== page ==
Today is the 200th Anniversary of the first Gerrymander. The cartoon-map first appeared in the Boston Gazette on March 26, 1812 when Jeffersonian Republicans forced a bill through the Massachusetts legislature rearranging district lines to assure them an advantage in the upcoming senatorial elections. Although Governor Elbridge Gerry had only reluctantly signed the law, a Federalist editor is said to have exclaimed upon seeing the new district lines, “Salamander! Call it a Gerrymander.”
So here we are in 2012. As noted by Professor Justin Levitt of Loyola School of Law in California, “every 10 years, redistricting litigation joins death and taxes as one of life’s certainties.” Although redistricting is nearly complete in almost every state, there is no shortage of controversy. Professor Levitt notes 113 cases impacting federal or statewide redistricting have been filed so far this cycle, in 31 different states—with 26 new cases in November and December alone.
New York legislators sued, and lost, attempting to prevent enactment of the prison-based gerrymandering law to finally and fairly count prisoners in their home district rather than at the prisons where they are detained. The state of Texas sought to avoid an interim plan from a federal court while its questionable legislative redistricting plan undergoes the necessary analysis to ensure it does not unfairly negatively impact minority voters.
The voice of the voter is lost in much of the political brouhaha that is redistricting. Certainly, more states are moving toward commissions, or at least less-partisan redistricting processes. The highest profile models for both are California and Florida. California used a non-partisan commission, and Florida’s legislature used newly-enacted constitutional amendments to restrain legislators from using certain types of partisan data or considerations in drawing its new districts. Beyond the states, there are municipalities engaging new methods to attempt to take partisanship and incumbent protectionism out of the redistricting process. It is not clear, yet, how successful these efforts are at (1) removing partisan bias and (2) ensuring that the redistricting outcomes are as inclusive as the processes that produce them.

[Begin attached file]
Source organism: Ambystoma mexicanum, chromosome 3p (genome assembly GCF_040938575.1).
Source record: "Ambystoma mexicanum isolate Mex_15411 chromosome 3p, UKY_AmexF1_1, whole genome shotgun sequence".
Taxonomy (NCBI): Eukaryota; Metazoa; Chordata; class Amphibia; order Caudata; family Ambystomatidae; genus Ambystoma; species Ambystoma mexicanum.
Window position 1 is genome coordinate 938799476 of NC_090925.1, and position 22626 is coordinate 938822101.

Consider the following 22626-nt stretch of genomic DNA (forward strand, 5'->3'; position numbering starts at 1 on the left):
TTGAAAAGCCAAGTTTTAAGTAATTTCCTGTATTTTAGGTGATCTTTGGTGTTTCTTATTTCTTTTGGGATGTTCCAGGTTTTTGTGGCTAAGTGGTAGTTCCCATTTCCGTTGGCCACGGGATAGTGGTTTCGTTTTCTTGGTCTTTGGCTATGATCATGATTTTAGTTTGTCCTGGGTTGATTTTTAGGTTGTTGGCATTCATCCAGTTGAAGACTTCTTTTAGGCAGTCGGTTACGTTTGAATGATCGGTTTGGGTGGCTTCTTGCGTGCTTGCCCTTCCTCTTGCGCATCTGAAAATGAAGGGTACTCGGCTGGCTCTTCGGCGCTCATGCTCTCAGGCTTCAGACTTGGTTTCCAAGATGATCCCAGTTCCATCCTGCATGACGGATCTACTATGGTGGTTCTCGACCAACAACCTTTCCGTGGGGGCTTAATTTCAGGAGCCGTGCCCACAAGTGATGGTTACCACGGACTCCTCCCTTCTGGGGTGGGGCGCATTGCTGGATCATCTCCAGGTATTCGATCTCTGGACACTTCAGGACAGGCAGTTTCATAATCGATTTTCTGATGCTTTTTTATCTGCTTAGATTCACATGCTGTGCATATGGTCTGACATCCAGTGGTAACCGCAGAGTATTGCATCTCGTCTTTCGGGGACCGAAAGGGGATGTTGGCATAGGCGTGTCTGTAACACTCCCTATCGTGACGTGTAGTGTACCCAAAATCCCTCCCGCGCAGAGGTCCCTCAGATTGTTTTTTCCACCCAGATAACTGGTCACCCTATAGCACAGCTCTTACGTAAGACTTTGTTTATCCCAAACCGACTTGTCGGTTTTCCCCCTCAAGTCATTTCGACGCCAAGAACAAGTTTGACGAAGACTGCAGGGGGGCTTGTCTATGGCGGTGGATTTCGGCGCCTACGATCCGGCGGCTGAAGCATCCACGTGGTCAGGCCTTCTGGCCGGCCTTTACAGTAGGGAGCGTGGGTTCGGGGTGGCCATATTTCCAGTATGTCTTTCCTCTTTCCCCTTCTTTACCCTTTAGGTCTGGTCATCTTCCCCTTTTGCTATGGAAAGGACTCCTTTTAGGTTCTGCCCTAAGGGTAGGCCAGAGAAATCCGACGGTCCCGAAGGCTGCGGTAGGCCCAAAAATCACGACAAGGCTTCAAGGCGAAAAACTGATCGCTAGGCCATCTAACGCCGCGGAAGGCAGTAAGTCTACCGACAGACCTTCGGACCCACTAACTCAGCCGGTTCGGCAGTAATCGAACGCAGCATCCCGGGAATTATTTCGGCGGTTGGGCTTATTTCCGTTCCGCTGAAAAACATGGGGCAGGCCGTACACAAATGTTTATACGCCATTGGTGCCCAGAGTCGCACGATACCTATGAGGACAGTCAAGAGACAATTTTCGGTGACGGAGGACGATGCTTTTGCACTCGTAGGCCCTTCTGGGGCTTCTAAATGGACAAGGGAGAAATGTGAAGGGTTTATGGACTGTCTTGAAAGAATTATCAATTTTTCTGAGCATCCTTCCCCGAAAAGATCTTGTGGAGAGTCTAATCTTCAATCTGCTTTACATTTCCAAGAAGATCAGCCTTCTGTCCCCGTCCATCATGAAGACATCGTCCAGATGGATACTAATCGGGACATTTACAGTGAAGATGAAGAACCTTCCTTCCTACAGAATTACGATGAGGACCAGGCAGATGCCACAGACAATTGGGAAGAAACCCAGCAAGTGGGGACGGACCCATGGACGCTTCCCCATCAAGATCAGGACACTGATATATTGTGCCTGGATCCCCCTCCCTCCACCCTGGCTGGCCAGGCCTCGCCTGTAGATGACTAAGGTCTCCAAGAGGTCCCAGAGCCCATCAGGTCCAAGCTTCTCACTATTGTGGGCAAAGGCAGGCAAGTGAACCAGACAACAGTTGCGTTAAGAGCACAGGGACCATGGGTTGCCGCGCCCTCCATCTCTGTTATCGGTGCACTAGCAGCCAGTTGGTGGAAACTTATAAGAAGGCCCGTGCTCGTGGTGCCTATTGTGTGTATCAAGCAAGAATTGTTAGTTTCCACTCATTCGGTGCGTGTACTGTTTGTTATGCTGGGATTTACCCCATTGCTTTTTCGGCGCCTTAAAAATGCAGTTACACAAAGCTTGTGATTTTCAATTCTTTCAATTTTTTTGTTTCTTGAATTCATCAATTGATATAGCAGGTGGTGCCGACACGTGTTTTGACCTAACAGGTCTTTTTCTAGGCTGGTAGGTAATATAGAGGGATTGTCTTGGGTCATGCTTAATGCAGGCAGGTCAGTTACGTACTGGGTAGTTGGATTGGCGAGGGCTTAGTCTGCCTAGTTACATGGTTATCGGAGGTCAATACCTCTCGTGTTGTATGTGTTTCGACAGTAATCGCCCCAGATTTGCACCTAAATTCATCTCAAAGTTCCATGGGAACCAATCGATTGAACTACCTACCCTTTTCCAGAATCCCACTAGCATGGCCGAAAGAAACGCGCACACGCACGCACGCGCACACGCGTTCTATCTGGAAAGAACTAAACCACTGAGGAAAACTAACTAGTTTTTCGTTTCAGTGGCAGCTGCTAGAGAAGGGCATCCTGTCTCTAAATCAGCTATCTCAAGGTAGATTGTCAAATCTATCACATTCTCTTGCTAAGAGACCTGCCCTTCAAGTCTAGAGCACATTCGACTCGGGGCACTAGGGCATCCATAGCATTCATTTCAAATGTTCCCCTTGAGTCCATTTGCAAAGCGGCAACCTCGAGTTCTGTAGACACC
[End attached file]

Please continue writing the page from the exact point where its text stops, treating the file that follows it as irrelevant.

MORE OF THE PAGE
After 200 years of political wrangling, it is reasonable to wonder what the urgency of the problem is now. 2012 carries with it an urgency to ensure that our democratic system can fulfill its promises to the American voter. We are seeing a concentration of wealth, power, and political strength of the kind our country has never seen before:
The Brookings Institute recently noted that the country is burdened by high levels of economic inequality and insecurity that the Great Recession amplified, rather than caused.
Upward mobility, particularly for those at the bottom of the income distribution, continues to fall short as compared to other Western nations.
As of March 26, 2012, the LA Times reports that a total of 44 super PACs have spent $79 million since February 2012.
Restrictive voting laws have passed in 13 states. Those states control 189 electoral votes in the upcoming presidential election – totaling 70 percent of the 270 electoral votes needed to elect the next president.
The use of redistricting to shore up political power is part of a crisis undermining the rights, freedoms, and efficacy of individual voters in America. Our time is seeing the playing field flooded with money, political inequity mirroring financial inequity, and laws restricting voting or access to the polls passing nationwide at a rate not seen since the Jim Crow era of the 1890’s. Gerrymandering is 200 years old today — we cannot let it see another birthday.